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 DeKalb County History

The Underground Railroad in Sycamore

by Mac McIntyre
copyrightę 1998
Deacon David West

A lone man lurked about the corn field just outside of the town of Sycamore.  He was a black man.  He had trekked a long and treacherous journey from deep within the South on his way, hopefully, to freedom that was only available, for him, in Canada.

He started out from a plantation in Georgia.  He had been taught from the lessons of Harriet Tubman:  Travel at night.  Sleep cautiously during the day.  Follow the "big drinking gourd" (Big Dipper) on his way to the north.  Watch for signs, such as a drinking gourd placed on the front doors of white people's homes, as this indicated someone willing to help with at least a little food and possibly some shelter.  Look for quilts hanging on the laundry lines of "friendlies" that were patterned in secret codes informing of impending danger or safety.  Don't get caught and, if you do, do not tell where you've been or who helped you get there.

From Georgia, the man traveled west. Ever since the "Fugitive Slave Act" was passed in 1850, rewards were being offered for catching runaway slaves and turning in those who would help them escape.  Tennessee, Kentucky and most of Illinois were no longer safe to travel.  By going west he could hope to connect with the Underground Railroad, a clandestine operation conducted by those with abolitionist views.  In Kansas was the "Brown Line," an organization led by the militant John Brown.  From there it was on to Iowa to hook up with the "Lovejoy Line," headed up by Owen Lovejoy from Princeton, Illinois. Owen's brother, Elijah, had been assassinated in Alton for publishing an abolitionist newspaper.

Owen Lovejoy had organized an extensive network through northern Illinois.  As a deacon in the Congregational Church he established many contacts with members of associate churches from the Mississippi River to the shores of Lake Michigan.  One such member, David West, resided just east of Sycamore.  Although not as militant as John Brown, nor as vocal as Owen Lovejoy, David West was very firm in his anti-slavery beliefs.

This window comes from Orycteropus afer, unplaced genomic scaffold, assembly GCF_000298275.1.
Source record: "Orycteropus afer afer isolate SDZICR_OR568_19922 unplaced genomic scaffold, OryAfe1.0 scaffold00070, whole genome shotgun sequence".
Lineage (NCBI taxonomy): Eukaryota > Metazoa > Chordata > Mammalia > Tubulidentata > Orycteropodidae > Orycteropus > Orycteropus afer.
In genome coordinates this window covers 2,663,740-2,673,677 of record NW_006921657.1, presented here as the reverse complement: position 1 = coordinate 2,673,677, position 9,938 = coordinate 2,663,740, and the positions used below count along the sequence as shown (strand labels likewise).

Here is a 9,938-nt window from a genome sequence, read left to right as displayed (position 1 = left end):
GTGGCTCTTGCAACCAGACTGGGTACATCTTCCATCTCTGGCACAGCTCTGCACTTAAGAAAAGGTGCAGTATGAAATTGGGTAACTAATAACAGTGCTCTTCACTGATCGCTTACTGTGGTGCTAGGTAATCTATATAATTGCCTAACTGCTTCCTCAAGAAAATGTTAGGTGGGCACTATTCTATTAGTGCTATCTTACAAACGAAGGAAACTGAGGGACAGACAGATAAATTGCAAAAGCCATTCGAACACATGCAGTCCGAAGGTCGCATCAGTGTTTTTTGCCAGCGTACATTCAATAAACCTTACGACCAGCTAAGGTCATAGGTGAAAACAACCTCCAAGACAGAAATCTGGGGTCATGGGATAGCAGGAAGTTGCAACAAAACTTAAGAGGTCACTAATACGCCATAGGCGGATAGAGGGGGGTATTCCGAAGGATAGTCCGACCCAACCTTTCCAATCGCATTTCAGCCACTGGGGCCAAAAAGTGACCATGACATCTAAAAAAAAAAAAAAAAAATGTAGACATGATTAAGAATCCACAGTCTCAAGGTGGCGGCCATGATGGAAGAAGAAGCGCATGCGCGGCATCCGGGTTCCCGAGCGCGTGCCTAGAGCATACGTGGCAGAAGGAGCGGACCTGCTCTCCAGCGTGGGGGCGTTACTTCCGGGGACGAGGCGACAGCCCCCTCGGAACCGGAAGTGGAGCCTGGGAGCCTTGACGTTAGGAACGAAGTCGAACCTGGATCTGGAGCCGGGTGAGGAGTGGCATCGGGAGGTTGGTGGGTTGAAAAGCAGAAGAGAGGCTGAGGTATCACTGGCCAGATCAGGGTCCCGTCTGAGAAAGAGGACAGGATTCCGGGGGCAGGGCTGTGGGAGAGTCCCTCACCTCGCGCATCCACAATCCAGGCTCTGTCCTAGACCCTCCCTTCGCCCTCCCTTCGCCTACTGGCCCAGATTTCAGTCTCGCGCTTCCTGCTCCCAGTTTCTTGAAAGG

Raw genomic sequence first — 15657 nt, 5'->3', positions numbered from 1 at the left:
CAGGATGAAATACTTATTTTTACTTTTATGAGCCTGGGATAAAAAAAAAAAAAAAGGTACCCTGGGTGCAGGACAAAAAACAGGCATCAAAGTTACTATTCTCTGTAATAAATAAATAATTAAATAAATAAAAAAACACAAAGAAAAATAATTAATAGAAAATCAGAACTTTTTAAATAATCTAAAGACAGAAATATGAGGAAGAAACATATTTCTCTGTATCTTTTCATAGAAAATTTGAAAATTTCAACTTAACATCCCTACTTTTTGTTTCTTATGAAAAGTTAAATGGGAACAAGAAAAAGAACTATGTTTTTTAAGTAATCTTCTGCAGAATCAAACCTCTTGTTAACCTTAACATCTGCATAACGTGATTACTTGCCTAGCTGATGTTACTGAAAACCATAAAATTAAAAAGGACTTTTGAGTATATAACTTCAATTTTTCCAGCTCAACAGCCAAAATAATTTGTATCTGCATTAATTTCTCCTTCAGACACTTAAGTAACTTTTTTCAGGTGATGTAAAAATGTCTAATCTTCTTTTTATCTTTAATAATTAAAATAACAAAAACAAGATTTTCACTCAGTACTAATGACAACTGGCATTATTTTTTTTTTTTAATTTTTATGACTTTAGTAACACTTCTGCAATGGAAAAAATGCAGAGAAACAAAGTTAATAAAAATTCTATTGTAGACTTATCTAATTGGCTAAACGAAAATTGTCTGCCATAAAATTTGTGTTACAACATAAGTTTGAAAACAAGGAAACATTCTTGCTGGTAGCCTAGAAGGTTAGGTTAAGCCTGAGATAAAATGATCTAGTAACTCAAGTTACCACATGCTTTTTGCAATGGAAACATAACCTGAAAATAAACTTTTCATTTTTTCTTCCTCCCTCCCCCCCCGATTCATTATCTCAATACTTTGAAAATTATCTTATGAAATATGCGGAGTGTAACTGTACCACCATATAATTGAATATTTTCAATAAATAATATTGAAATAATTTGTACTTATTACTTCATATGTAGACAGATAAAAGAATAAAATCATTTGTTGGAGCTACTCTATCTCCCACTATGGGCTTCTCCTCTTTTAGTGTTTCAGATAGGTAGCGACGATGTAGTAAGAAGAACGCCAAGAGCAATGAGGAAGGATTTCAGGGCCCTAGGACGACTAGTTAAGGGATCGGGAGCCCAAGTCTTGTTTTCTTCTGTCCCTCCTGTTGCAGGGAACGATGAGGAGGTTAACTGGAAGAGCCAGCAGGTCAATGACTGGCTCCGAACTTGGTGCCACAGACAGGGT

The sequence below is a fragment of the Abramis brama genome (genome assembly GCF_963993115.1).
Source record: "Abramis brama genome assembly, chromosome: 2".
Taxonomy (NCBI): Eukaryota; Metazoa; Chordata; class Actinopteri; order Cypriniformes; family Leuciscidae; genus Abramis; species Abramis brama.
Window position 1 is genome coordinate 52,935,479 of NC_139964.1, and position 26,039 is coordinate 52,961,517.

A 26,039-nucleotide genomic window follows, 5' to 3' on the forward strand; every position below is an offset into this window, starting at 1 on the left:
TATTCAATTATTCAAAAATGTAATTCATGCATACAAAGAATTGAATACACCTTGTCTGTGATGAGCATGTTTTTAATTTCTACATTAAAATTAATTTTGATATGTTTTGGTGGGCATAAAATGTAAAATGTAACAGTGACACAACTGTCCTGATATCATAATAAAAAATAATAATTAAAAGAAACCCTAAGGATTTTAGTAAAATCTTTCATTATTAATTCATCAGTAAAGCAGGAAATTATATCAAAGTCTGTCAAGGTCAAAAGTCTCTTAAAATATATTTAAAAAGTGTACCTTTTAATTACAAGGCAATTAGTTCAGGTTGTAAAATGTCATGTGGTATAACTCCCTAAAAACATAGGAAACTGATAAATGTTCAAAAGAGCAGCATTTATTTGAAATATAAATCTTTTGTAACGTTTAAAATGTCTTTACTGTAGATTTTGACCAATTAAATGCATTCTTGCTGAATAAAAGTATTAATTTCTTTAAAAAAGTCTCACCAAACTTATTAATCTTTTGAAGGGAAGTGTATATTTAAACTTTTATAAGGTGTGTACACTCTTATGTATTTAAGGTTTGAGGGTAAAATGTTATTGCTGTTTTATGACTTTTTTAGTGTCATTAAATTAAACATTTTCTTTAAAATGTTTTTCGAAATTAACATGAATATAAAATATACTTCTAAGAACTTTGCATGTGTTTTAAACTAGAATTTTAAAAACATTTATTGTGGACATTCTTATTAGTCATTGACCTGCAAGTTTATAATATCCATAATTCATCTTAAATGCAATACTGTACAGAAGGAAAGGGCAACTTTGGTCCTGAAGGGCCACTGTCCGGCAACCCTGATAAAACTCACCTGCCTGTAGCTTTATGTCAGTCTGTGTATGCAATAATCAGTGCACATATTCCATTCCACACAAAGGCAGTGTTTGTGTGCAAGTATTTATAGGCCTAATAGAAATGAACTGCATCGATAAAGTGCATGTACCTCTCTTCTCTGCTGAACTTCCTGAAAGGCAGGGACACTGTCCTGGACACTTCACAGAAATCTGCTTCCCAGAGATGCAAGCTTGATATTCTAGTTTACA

West had a reputation of being a "conductor" on the Underground Railroad.  He was also known for his adroit shooting ability.  It was said he could "shoot the eye out of a deer from 50 yards away." This reputation served him well on at least one occasion when a local sheriff and a couple bounty hunters contemplated stopping his wagon and searching it for runaway slaves.  The reward they were after was more than $1,000, big money in those days.  When they heard about his shooting ability and saw the confidence in which he carried about on his mission the sheriff and the bounty hunters decided that lives were more valuable than the $1,000.

It was people like Lovejoy and West who, despite great risk to themselves, helped to bring the barbaric practice of slavery to an end in the United States.  The name of Lovejoy is better known than that of West.  After all, he had lost a brother to the cause when Elijah was gunned down.  West took many risks but perhaps those risks were lessened somewhat because there were so many in Sycamore who actively participated in helping others reach freedom.

There were the Kelloggs, the Pages, the Townsends and the Nickersons who were known members of the Underground Railroad.  There were others.  The First Congregationalist Church in Sycamore held meetings and officially passed, as policy, a proclamation that encouraged their members to assist in the efforts of the Underground Railroad.  The building that was the home of the Universalist Church at that time, a stately residence even today, may have been used as a station, that is debated, but certainly the church assisted in the effort.

There were more than 40 Sycamore residents who were registered at the post office as subscribers to abolitionists newspapers.  The sentiment against slavery was so strong in Sycamore that the newly forming Republican Party thought it best to hold one of its earliest meetings there.

Stephen Douglas, the Democrat and proponent of state's rights --  even if those rights included not allowing all humans the basic right of freedom -- came to Sycamore to try to undo what was done with the meetings of the early Republicans.  His visit and speech were lightly attended.  When Frederick Douglas, the slave who became a free man, spoke in Sycamore, large crowds attended.

If the runaway slave reached Sycamore, he or she would have greatly increased the chances for obtaining the elusive right of freedom.  With a day or two stay and some much needed nourishment, the runaway was off to St. Charles, Chicago, Lake Michigan and Canada.

The story of the Underground Railroad is a segment of Sycamore's history that should be remembered.  Because of its clandestine nature, however, the whole story may never be told.